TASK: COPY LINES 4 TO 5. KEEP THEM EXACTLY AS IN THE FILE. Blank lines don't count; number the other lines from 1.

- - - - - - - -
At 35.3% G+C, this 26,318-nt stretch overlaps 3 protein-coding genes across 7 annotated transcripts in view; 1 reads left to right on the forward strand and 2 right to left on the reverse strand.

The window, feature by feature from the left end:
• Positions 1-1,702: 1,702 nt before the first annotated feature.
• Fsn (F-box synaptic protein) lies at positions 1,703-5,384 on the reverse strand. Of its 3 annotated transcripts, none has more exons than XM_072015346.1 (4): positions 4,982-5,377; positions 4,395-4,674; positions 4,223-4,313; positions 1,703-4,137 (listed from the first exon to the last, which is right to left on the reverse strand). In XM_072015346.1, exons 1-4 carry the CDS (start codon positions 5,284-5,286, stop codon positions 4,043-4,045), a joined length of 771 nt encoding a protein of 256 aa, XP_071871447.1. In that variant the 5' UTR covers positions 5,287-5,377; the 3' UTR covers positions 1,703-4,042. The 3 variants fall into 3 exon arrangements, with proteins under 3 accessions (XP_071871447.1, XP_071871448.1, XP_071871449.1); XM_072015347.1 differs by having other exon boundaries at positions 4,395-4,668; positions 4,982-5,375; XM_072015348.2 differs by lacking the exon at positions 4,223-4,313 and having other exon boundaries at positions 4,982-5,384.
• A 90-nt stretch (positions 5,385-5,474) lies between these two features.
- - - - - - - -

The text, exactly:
• Fsn (F-box synaptic protein) lies at positions 1,703-5,384 on the reverse strand. Of its 3 annotated transcripts, none has more exons than XM_072015346.1 (4): positions 4,982-5,377; positions 4,395-4,674; positions 4,223-4,313; positions 1,703-4,137 (listed from the first exon to the last, which is right to left on the reverse strand). In XM_072015346.1, exons 1-4 carry the CDS (start codon positions 5,284-5,286, stop codon positions 4,043-4,045), a joined length of 771 nt encoding a protein of 256 aa, XP_071871447.1. In that variant the 5' UTR covers positions 5,287-5,377; the 3' UTR covers positions 1,703-4,042. The 3 variants fall into 3 exon arrangements, with proteins under 3 accessions (XP_071871447.1, XP_071871448.1, XP_071871449.1); XM_072015347.1 differs by having other exon boundaries at positions 4,395-4,668; positions 4,982-5,375; XM_072015348.2 differs by lacking the exon at positions 4,223-4,313 and having other exon boundaries at positions 4,982-5,384.
• A 90-nt stretch (positions 5,385-5,474) lies between these two features.